The supply of educational psychologists could “collapse” following a funding distribution mistake by local government representatives, a charity has claimed.
The British Psychological Society said there was funding for only 79 of the 150 educational psychology training places needed for the academic year beginning in September and called on the government to underwrite the shortfall. Until this year funding for the courses was distributed by the Local Government Association to universities.
But the society said the LGA decided to disperse the money through local authorities this year, despite assurances they would delay the change for a year to allow training providers to prepare for it.
And it claimed the LGA mistakenly distributed the money to district councils, which have no responsibility for education, as well as to county and unitary authorities. Efforts to retrieve the money have recovered only enough money to fund the 79 places, the society said.
Society president Professor Pam Maras said: “If the money is not available then sufficient numbers of professionals will not be able to begin their training. This would mean there was not enough trained staff coming through the system to meet the needs of vulnerable children and young people.”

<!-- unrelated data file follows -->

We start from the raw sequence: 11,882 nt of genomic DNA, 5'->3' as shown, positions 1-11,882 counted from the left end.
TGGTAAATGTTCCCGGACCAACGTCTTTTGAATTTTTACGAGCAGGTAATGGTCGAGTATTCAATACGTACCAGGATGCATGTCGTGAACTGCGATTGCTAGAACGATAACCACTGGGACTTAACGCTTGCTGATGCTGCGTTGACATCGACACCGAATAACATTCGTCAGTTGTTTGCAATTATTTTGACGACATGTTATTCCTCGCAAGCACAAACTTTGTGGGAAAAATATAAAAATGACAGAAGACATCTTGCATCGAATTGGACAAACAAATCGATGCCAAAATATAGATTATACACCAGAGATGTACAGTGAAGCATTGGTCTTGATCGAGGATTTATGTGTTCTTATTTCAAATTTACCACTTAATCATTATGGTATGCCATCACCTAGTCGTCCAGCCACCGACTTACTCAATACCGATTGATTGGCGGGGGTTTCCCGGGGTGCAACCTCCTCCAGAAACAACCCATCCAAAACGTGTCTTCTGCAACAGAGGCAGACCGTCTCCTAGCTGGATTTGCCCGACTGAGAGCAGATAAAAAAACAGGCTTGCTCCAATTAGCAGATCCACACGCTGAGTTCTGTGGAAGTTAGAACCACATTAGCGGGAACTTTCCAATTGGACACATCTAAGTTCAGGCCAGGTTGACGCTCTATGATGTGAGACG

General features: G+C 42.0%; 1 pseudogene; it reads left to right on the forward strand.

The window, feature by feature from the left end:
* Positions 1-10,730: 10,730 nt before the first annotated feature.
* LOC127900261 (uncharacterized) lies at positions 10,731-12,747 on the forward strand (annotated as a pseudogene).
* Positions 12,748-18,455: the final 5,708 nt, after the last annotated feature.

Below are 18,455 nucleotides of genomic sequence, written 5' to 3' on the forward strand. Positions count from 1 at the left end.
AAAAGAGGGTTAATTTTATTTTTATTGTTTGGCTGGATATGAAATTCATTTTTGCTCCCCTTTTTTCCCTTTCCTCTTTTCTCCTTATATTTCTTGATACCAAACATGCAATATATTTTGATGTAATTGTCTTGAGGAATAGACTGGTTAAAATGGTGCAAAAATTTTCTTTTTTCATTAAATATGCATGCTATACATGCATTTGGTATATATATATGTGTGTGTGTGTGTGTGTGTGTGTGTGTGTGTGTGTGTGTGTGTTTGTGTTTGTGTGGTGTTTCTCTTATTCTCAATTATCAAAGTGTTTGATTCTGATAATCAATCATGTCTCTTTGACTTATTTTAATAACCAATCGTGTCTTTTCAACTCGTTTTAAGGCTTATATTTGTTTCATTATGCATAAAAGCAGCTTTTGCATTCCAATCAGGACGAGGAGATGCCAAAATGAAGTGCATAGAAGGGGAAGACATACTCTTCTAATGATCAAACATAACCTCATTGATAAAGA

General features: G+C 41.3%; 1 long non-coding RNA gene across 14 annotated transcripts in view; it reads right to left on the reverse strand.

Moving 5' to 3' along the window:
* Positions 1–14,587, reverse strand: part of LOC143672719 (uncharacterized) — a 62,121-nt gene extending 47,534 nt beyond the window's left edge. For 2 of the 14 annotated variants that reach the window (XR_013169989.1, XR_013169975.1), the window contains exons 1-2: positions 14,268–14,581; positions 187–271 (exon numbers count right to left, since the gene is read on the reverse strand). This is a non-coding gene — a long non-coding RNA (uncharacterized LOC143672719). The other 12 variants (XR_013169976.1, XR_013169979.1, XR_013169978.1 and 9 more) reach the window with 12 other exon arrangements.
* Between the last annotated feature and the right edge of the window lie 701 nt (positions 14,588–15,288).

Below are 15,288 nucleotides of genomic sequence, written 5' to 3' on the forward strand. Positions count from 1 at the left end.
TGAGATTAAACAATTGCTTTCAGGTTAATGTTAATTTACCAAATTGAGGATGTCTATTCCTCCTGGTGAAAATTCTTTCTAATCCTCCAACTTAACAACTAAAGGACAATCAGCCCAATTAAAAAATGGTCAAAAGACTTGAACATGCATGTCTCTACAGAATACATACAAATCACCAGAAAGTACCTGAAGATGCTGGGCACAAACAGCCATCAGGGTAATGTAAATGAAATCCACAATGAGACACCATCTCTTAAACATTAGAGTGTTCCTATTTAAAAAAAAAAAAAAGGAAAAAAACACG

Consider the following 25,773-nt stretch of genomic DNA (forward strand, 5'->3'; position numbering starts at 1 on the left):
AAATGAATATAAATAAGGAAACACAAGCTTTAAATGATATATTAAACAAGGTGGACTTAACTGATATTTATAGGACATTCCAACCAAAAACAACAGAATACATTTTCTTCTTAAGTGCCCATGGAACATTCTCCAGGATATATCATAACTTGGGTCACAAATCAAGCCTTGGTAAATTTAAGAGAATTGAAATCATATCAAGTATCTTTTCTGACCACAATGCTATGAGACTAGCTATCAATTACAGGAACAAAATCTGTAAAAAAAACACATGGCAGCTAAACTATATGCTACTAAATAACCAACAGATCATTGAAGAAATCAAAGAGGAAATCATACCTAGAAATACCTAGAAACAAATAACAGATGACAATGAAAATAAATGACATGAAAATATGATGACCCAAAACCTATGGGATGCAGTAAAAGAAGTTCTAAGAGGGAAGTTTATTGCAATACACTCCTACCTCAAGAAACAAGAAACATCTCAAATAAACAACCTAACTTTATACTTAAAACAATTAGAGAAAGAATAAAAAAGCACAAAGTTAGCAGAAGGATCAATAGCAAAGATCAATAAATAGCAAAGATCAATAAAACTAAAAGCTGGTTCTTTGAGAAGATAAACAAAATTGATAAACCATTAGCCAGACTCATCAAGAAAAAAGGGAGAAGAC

Norah Fredericson, professor of educational psychology at University College London, said distributing the money to individual authorities made no sense as most did not have a university providing educational psychology training in their area.
“It’s left things in a complete state of chaos,” she added.
Les Lawrence, chair of the LGA’s children and young people board, said: “The LGA has worked hard with both partners and professionals to ensure as much money as possible is available for the training of educational psychologists next year.”
A Department for Education and Skills spokesperson said: “Discussions are still proceeding with regard to future funding arrangements. Educational psychologists are employees of local, not central, government and it would be inappropriate for the DfES to intervene in these discussions.”
Psychology in education
Educational psychologists work with young people with learning difficulties, emotional and behavioural problems to promote their educational development. They are typically employed by councils and most have a teaching background. From September 2006, one-year masters courses were replaced by three-year doctorate-level programmes as a training requirement.